Asus G53JW 3D

The G53JW is the latest in Asus’ hardcore Republic of Gamers range. The spec reads like a wish list for FPS hedonists: Intel i7 Quad Core 740M processor, Nvidia Fermi-derived GeForce GTX460M graphics, Blu-ray writer, 3D. It even ships with a large custom-designed gaming backpack for LAN parties. In short, this thing is pimped. But then, priced around £1,500 it should be.

The G53’s credentials as a gaming rig are decently immense. The i7 mobile processor idles at 1.73GHz but can be boosted to a dizzying 2.93GHz using the one-touch Extreme Turbo mode, while the Nvidia graphics package, bolstered by 1.5GB of VRAM, is engineered to make short work of demanding shooters. 

Fronting the G53J is a bright 15.6 (1366 x 768) 120Hz LED backlit screen. Colour fidelity is excellent but off axis viewing is poor. You only have to shuffle in your seat to lose contrast and colour. Storage is provided by a capacious 640GB 7200 HDD, while RAM muscles in at a massive 8GB.

Standard niceties include integrated 802.11n Wi-Fi plus Bluetooth, 2-megapixel webcam and 5-in-1 card reader (SD, MMC, MS, XD, Smart Media). Ports include a mic-in and headphone-out jacks, one VGA Mini D-Sub external monitor feed, three USB 2 ports, one USB 3 (ten times as fast, yay!) Ethernet, eSATA and HDMI. The latter is useful in that you can hook the G53 up to a larger 3D capable TV screen (or even projector) for big social sessions. Running the show is the 64bit iteration of Windows 7 Home Premium.

In many ways this RoG model is more than the sum of its parts. The matt black design is militaristically macho, appropriate as it's based on the brand’s Stealth Bomber platform. The two rear-facing heat exhausts look like they should emit flames; one vents from the CPU the other the GPU. This cooling system is extremely efficient. The laptop is also astonishingly quiet.

The chiclet keyboard illuminates, which is just as well. In low light, its unlit keys are almost unreadable. While the 5-degree rake is comfortable, the keys themselves have a trampoline bounce which makes the G53 unrewarding for long text entry. Given the nature of the beast, this is probably unimportant.

On the plus side, the G53 has been blessed with above average audio. High quality speakers provide an agreeable level of fidelity and there’s THX TruStudio audio processing onboard. For near-field monitoring use, this gives an expansive wide stereo spread, even if bass is a little thin.

The 3D capability of this laptop accounts for a good deal of its premium. It utilises Nvidia’s 3D solution and comes bundled with two pairs of USB-chargeable Active Shutter glasses. The 3D emitter is integrated, so there’s no need for a plug-in sync transmitter. Using the BD drive you can view commercial 3D Blu-rays (of which there are not too many, although the number is growing) more importantly you can experiment with a rapidly increasing library of 3D capable games.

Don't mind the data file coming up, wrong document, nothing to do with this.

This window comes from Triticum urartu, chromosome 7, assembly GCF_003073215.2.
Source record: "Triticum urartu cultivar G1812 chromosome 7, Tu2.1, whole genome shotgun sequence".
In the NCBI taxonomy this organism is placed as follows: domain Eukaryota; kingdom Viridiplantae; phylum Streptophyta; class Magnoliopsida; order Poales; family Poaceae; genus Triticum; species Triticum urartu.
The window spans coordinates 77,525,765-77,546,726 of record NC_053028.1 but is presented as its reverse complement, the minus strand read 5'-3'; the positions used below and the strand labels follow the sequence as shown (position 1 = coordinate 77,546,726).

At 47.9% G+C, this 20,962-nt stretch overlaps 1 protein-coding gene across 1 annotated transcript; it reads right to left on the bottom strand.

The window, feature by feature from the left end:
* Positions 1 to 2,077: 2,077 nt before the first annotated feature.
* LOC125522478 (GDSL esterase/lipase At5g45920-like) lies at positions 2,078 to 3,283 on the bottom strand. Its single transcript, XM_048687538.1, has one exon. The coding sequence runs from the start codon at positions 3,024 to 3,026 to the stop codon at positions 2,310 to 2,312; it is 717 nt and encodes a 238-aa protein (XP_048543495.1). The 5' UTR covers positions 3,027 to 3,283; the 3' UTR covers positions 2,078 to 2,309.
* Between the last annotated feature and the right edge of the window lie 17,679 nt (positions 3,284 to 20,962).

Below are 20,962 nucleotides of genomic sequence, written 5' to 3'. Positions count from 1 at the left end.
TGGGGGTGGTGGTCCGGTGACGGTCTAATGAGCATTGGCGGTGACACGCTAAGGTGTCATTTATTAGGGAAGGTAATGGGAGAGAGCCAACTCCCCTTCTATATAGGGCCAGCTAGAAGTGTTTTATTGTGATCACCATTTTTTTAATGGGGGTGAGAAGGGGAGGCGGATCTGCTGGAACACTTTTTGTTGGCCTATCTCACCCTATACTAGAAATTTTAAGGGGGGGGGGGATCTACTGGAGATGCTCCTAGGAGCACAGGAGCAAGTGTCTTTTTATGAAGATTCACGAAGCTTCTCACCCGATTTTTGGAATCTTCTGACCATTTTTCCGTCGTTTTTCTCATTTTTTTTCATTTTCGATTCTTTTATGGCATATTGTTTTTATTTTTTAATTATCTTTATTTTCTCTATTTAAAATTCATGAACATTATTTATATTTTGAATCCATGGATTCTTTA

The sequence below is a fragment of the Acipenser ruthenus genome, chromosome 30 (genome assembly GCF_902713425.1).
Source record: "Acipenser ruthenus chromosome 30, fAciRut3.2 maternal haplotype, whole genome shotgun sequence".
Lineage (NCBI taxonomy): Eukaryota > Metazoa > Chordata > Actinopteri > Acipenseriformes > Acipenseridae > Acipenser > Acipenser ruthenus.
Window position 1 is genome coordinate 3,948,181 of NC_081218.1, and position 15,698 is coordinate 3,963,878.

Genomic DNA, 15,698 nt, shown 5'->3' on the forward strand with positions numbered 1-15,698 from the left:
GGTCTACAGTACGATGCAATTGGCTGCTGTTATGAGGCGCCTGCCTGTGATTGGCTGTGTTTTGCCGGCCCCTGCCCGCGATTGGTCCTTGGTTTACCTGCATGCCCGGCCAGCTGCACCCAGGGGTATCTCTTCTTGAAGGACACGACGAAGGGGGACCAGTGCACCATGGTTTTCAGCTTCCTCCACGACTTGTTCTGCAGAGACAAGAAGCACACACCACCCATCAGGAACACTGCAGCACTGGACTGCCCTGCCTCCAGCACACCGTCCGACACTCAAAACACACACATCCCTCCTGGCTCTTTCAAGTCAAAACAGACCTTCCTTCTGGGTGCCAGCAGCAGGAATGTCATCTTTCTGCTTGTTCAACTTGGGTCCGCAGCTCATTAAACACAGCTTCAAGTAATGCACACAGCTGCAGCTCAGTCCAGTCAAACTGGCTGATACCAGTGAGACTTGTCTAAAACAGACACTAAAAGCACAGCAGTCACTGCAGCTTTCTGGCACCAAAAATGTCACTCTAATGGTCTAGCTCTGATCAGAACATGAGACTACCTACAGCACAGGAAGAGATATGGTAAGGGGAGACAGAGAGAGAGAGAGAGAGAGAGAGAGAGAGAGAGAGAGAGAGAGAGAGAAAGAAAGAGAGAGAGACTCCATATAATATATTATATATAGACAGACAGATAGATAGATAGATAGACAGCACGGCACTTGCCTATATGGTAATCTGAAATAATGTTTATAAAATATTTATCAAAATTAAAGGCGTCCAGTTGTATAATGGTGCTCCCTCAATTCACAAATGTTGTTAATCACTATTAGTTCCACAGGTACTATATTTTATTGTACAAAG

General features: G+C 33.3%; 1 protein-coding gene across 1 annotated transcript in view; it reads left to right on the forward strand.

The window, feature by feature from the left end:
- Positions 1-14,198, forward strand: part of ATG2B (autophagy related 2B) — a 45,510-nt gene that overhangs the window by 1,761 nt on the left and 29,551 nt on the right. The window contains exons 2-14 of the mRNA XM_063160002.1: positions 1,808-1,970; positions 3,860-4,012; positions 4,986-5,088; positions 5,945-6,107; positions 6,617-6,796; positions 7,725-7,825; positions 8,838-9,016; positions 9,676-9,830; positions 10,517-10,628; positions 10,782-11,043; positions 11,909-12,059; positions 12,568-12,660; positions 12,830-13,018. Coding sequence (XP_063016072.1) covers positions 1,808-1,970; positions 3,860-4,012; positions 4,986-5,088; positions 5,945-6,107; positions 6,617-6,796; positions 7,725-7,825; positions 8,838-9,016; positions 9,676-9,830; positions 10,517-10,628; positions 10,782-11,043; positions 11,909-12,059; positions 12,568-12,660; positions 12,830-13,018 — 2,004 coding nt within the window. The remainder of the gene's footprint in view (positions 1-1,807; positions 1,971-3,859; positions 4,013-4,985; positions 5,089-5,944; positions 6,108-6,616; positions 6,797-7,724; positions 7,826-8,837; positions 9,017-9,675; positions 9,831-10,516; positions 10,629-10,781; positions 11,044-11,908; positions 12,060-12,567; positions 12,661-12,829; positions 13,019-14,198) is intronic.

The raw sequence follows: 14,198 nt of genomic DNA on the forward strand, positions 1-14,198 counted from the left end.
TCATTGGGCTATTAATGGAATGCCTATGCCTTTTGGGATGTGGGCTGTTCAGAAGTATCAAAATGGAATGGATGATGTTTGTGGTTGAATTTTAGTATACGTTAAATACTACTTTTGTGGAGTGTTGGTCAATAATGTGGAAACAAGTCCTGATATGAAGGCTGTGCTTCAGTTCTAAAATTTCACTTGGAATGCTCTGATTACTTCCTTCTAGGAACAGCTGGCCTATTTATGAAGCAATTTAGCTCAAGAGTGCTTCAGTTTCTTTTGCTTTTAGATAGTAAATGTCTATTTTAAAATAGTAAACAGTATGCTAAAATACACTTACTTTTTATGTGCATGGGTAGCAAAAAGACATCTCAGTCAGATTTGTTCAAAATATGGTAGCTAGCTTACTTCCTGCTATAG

3D software may still be in its infancy but the promise is undeniable. New titles, such as Starcraft 11: Wings if Liberty, are designed with 3D play in mind, while a huge number of back catalogue titles are being patched for the third dimension.

One advantage of 3D on such a relatively small screen is that double imaging (known as crosstalk) is far less intrusive. Caused by a picture overlap between the left and right eye, this can be ruinous on a big screen TV. But it’s virtually impossible to detect here. The result is an immersive and sometimes thrilling experience. The down side is that a substantial amount of light is lost when you don the specs, and for many moody games this is as helpful as a blindfold in a warzone. 

Despite all the technical bravura, the G53J is a bit of a poser. When Crysis (EA, first edition) is given the chance to optimise itself based on available hardware, it opts for a fairly safe Medium setting. We averaged 40 fps. The machine’s Windows Experience Index is 5.9. Not that we were overly disappointed. This is a lappie after all, and it does play extremely well. Provided you don’t crank every setting to the max, graphically challenging games will run smoothly, with copious detail.

Of course having brawn doesn’t just make this model useful for gaming. Our G53 didn’t bat an eyelid when asked to edit 1080/50p video material on Pinnacle Studio. Lesser machines would have choked on such chunky video footage. Here though, editing was effortless. 

We do have some reservations though. Despite its solidity, we were concerned to note that the left-hand side of the screen itself did not appear to be fully flush with the underside of the bezel. Fearing a fault, we checked a second sample. It was exactly the same, implying that this is simply how the display is constructed. 

The G53 is a substantial piece of kit. Tipping the scales at 3.3kg, it’s not really a portable, more a desktop replacement. Battery life is unspectacular. Running the 3D Blu-ray of Avatar full-screen it only managed to last 75 minutes before depletion.


For gamers who really must have it all, the Asus G53JW appears to have been sent from gaming heaven. Breathless i7 quad core processor speed, top flight Nvidia graphics capabilities and fully integrated 3D all conspire to make it a formidable, if pricey, beast.

Overall, we’d rate the G53 is an extremely desirable piece of kit, with some minor caveats. It’s expensive, but if you want an all singing and dancing gaming transportable, then that price is justifiable. And naturally, your mates will just ooze envy at the sight of it.